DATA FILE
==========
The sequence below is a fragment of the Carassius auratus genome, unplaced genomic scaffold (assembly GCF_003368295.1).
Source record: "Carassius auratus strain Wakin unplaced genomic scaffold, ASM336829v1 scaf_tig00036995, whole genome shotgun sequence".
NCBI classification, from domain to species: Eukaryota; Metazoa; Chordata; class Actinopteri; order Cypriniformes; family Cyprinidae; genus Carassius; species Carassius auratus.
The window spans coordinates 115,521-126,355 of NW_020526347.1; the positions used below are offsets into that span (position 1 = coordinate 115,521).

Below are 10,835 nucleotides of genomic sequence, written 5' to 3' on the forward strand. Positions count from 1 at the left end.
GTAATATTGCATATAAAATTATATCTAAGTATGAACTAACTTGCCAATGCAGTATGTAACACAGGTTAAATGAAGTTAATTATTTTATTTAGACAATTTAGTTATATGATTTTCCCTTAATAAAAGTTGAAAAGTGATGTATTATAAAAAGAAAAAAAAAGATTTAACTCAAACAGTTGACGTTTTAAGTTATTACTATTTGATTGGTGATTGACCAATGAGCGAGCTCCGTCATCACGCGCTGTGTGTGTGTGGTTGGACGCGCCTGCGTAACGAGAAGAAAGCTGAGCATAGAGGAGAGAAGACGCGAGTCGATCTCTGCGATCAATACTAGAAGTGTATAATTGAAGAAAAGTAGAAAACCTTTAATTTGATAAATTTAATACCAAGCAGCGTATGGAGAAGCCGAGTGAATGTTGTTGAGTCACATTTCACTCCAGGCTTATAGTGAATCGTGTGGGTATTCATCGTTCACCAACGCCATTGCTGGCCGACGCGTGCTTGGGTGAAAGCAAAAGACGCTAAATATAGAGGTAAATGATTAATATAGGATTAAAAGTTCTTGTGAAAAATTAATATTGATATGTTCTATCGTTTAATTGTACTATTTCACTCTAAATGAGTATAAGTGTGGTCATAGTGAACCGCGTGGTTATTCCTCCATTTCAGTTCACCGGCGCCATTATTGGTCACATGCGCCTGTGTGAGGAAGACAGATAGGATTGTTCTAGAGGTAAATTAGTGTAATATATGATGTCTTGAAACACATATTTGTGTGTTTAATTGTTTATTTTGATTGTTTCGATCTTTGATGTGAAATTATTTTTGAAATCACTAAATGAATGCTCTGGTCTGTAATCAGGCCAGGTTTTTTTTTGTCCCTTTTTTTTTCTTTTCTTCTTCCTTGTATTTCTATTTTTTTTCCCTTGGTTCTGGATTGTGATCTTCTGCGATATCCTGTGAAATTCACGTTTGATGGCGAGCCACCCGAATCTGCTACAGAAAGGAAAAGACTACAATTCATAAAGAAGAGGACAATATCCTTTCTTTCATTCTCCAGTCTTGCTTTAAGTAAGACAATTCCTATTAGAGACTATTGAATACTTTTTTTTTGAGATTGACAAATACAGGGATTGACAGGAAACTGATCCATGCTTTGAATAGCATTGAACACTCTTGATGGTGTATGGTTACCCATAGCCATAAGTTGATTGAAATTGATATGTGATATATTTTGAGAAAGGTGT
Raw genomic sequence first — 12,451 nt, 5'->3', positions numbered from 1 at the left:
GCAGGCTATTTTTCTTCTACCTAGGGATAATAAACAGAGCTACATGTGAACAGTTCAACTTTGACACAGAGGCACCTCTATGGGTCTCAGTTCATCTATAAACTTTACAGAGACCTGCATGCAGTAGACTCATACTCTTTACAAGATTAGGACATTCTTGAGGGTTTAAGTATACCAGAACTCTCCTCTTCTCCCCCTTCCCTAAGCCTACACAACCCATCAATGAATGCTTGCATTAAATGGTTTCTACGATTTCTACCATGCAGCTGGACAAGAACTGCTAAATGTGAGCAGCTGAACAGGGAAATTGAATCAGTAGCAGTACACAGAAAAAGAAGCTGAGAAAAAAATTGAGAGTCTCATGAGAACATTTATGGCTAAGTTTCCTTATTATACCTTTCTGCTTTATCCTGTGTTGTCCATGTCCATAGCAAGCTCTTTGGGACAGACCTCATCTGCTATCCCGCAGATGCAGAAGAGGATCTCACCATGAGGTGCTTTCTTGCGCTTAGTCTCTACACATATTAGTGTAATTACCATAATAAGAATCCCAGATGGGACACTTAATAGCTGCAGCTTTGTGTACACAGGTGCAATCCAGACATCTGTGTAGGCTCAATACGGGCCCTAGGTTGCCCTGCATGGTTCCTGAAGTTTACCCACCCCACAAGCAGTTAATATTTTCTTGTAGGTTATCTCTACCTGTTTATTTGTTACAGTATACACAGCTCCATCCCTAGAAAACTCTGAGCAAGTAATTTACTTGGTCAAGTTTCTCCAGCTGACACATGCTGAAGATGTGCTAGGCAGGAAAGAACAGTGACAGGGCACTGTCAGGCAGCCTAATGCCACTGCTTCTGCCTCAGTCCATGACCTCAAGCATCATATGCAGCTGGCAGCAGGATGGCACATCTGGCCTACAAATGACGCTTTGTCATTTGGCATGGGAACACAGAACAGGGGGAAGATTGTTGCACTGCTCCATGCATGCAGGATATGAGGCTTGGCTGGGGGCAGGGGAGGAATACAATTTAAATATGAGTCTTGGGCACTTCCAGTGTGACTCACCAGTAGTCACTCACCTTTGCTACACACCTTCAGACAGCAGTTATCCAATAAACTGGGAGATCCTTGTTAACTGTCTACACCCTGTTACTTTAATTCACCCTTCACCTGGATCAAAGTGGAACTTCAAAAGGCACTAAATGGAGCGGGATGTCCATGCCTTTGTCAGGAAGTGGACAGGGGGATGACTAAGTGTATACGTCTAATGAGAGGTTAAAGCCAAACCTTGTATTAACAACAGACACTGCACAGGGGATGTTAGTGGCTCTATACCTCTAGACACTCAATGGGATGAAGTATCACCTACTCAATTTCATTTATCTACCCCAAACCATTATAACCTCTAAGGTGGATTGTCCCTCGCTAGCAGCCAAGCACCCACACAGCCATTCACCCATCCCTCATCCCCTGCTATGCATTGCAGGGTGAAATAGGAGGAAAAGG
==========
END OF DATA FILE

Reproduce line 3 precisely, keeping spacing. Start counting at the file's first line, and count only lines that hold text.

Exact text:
NCBI classification, from domain to species: Eukaryota; Metazoa; Chordata; class Actinopteri; order Cypriniformes; family Cyprinidae; genus Carassius; species Carassius auratus.